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70hp
1904
The Mercedes 70hp was powered by a huge four-cylinder engine that displaced 9230cc, the engine of course being started via use of crank-handle. Getting into the driving seat was something of an acrobatic exercise, as the floor of the car was high off the ground and there was no step.
28/60 45/50 hp
1907 - 1914
A century ago, the owner of a Mercedes usually delegated cranking, praying and probably cursing as well to his unfortunate chauffeur. You would certainly need to be in good form to swing four cylinders totalling over 7ΒΌ litres.
SSK
1928
Designed by Ferdinand Porsche, the Mercedes SSK is regarded by most as the finest pre-war sports built.
500 & 540K
1934 - 1939
Definitely one of the most desirable masterpieces in the pre-war period, this car foresaw the trend of Mercedes-Benz in having incomparable build quality and elegance of design.
170V
1936 - 1953
In April 1945 Daimler Benz executives announced that the company had "ceased to exist", however some of the less damaged manufacturing plants fell into the Allied occupied zone and, after as many ex-employees could be located, production resumed on the 170.
170D
1949 - 1955
For a diesel powered Mercedes to be successful, the engineers needed to create a car that would perform as well if not better than its petrol cousin. And, as always, the Mercedes engineers succeeded.
170S
1949 - 1955
While the design of the 170S was not actually new, in fact its routes stretched back as far as 1936, it did play an important role in re-establishing Mercedes in post-war Europe.
220
1951 - 1956
Introduced after a showing at the Frankfurt Auto Show of 1951, production began in July of 1951. Closely resembling the Mercedes 170S, the headlights were instead moved to the front fenders and the model featured much more elegant interior appointments.
300
1951 - 1956
First introduced to the public at the 1951 Frankfurt Motor Show, the 300 is important in the post war Mercedes line-up as it represents the return by Mercedes to manufacturing outstanding high quality and luxurious automobiles.
300S
1951 - 1958
Simply put, these were not just good automobiles, they were great. The 170 may have helped re-establish Mercedes as a manufacturer, but it was the 300S that re-established it as the world's best automotive marque.
1800
1953 - 1962
When the 180 was introduced in 1953, its main feature was the new chassis design - one that used sectional steel side members tied into the floorpan - resulting in improved rigidity and noise reduction.
180D
1953 - 1962
The 180D used a four door unitary bodyshell which formed the basis for many other Mercedes saloon models. As with all Mercedes cars the 180 was well built and offered excellent reliability.
Benz 190
1956 - 1965
The new look 190 was vastly more modern in appearance, the Mercedes designers incorporated fins for the first time, of course fins being almost mandatory on cars built in the early 1960's.
Benz 190
1956 - 1965
The new look 190 was vastly more modern in appearance, the Mercedes designers incorporated fins for the first time, of course fins being almost mandatory on cars built in the early 1960's.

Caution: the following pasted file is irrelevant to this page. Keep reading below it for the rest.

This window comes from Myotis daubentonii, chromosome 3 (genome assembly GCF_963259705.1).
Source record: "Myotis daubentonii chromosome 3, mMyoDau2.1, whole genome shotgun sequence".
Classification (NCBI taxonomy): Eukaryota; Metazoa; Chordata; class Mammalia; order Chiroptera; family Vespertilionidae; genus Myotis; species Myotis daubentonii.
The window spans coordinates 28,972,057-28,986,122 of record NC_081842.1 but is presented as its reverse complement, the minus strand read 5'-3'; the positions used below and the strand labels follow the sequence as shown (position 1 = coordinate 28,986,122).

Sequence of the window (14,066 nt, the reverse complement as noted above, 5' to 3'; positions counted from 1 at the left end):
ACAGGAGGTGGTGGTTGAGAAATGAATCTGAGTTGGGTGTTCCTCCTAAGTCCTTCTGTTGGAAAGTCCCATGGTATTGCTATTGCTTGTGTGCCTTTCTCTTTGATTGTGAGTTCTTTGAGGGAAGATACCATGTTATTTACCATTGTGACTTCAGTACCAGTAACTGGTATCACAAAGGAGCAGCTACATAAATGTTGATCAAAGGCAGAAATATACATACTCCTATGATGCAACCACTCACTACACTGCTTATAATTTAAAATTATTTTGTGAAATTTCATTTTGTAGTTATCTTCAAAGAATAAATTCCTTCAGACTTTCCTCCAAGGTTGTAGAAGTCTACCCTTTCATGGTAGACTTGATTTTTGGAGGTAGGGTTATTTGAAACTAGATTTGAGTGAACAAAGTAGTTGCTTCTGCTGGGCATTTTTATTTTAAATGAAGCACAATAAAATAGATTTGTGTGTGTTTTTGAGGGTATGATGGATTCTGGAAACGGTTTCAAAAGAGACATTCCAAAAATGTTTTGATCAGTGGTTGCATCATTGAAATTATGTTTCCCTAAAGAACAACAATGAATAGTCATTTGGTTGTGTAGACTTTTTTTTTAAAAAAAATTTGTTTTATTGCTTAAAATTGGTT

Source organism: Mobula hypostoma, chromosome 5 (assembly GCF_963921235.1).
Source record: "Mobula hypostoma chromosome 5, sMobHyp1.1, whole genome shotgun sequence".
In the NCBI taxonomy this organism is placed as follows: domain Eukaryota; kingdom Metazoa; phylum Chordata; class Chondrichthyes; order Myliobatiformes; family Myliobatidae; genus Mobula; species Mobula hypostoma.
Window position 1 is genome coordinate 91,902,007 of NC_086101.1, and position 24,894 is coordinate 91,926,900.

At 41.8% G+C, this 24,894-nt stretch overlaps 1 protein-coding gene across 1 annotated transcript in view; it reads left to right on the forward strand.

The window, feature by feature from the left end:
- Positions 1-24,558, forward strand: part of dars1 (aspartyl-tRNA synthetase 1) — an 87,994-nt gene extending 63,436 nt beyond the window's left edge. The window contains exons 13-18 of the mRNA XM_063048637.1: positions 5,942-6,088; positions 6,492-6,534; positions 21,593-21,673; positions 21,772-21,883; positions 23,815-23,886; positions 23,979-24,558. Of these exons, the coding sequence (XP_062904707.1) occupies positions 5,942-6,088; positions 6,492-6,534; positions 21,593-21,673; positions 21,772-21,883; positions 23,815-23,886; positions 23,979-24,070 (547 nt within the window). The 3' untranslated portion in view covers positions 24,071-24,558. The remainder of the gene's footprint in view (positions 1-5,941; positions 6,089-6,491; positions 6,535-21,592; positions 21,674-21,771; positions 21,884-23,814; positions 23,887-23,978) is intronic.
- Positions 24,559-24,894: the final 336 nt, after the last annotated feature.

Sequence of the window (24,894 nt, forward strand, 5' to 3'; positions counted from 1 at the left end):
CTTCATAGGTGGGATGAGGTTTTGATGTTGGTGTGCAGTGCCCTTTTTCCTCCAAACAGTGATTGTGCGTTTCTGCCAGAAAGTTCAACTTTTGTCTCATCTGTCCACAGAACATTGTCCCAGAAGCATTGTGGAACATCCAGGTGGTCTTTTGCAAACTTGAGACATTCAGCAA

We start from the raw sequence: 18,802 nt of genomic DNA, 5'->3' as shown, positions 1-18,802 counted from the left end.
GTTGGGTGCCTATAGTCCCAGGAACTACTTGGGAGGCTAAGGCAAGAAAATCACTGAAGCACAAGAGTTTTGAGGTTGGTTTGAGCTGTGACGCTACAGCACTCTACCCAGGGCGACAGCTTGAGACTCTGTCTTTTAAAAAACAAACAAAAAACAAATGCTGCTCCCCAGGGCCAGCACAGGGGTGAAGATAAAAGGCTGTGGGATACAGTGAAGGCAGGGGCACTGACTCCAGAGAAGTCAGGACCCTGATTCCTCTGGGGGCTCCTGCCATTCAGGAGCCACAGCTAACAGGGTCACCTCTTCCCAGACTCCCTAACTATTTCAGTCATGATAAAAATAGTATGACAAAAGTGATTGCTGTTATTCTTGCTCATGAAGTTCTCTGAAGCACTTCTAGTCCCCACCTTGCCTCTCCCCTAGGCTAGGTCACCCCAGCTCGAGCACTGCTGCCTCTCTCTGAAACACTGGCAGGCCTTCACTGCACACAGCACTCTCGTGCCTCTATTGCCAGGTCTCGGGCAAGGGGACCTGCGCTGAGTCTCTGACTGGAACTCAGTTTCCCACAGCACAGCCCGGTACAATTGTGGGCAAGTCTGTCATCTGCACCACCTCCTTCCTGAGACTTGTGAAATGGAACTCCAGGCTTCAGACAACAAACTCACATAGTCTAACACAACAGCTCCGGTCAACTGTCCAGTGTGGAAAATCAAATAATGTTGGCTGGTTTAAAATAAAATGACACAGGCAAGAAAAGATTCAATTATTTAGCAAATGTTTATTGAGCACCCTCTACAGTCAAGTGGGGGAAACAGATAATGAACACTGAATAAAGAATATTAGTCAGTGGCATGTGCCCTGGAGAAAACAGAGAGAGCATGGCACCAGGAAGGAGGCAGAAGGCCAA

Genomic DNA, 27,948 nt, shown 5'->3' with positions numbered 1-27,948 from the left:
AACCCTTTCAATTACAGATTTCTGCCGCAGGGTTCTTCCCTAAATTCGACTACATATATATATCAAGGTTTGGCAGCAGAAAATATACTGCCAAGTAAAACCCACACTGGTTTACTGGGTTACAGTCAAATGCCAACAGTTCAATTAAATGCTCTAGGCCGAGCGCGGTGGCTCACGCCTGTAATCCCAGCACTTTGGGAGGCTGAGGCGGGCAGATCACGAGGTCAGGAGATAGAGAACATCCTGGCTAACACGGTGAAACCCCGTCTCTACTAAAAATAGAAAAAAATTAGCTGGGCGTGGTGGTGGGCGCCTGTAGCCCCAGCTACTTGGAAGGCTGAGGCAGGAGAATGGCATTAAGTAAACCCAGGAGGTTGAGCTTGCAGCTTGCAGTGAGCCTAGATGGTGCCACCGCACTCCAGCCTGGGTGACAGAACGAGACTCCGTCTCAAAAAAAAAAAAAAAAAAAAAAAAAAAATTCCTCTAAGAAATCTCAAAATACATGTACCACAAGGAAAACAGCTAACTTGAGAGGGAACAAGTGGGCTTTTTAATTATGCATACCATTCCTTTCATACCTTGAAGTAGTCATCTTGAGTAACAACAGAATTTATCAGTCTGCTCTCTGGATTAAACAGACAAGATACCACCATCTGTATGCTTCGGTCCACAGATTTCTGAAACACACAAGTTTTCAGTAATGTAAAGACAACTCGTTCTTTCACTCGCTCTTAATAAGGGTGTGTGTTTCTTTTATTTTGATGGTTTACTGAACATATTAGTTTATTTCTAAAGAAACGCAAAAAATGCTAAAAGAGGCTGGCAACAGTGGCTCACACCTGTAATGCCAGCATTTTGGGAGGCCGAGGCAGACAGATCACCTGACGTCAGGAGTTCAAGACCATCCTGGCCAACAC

219
1956 - 1959
The 219 represented an evolution rather than an evolution, and as is still the case with cars of today such an evolution involved increasing the length of the wheelbase and the power output of the motor.
220S
1958 - 1960
While production of the 220SE began in April of 1958, the model would not come to market until September, and even then the Mercedes regular production lines would not get underway until October.
190D
1958 - 1965
While it was usual for the Mercedes diesel model to follow the release of the petrol driven variety, it would take an astonishing 2 years for the 190D to debut.
220S Fintail
1958 - 1968
Today there are still many "Finnies" on the road, such was the high build quality of these cars, and because the fins that were to date the design of the car so quickly are now seen as an excercise in design and beauty the 220 and 220S are appreciating in value.
220 Fintail
1959 - 1965
As with the model it was replacing (the 219), the new 220 was available with the "Hydrak" transmission until 1961. In fact for almost a year, between 1961 and 1962, the 220 was available in manual form only until Mercedes introduced a new "Auto" transmission as an option.
600 Pullman
1963 - 1981
In 1961 Mercedes built the 600 to be the world's ultimate saloon car, a luxurious Rolls Royce type car that had no regard to cost or compromise. It offered affluent members of society a 320 cm wheelbase and 5.5 metre four door saloon.
Benz 200
1965 - 1968
Production of the "Fintail" 200 lasted until 1968 and, during the first year of its life, was the smallest of the seventeen models of passenger cars manufactured by Mercedes.
200D
1965 - 1968
It was during the production run of the 200D that the 500,000 Mercedes Diesel was manufactured - attesting to the popularity of Diesel even back in the 1950's and 1960's.
Benz 250
1968 - 1974
The new model 250 broke fresh ground for Mercedes in having a new independent rear suspension using semi-trailing links instead of their famous low-pivot swing-axle.
250C/CE
1968 - 1974
Mercedes coupes have always been eye-catchers, the two door design and resultant window shape making for sleek sophistication.
280SE 3.5
1969 - 1971
The 280SE 3.5 luxury coupe and convertible were introduced at the Frankfurt Auto Show in 1969. The basic body style actually dated back to the 1961 220SE model, and it was only slightly altered.
230.4
1972 - 1976
Overall a good, dependable and economical car, the four cylinder motor did not have the performance of the larger 6 and V8 powered cars.
280SEL
1973 - 1980
Information being compiled.
280E
1975 - 1985
The 280E was enormously popular, thanks largely to the sweet 6 cylinder being equipped with the Bosch K-Jetronic fuel injection system with air volume control (first seen in the 6.9 litre monster 450SEL).
450SEL
1975 - 1980
First offered in 1975, it shared the grand 600s 6.3 litre V8 but had it bored out to 417ci/6.835Ltrs to produce an appreciable 286hp and highway pounding 550Nm of torque. It was and remains the biggest postwar engine mercedes ever made.
280TE and 300TD
1978 - 1985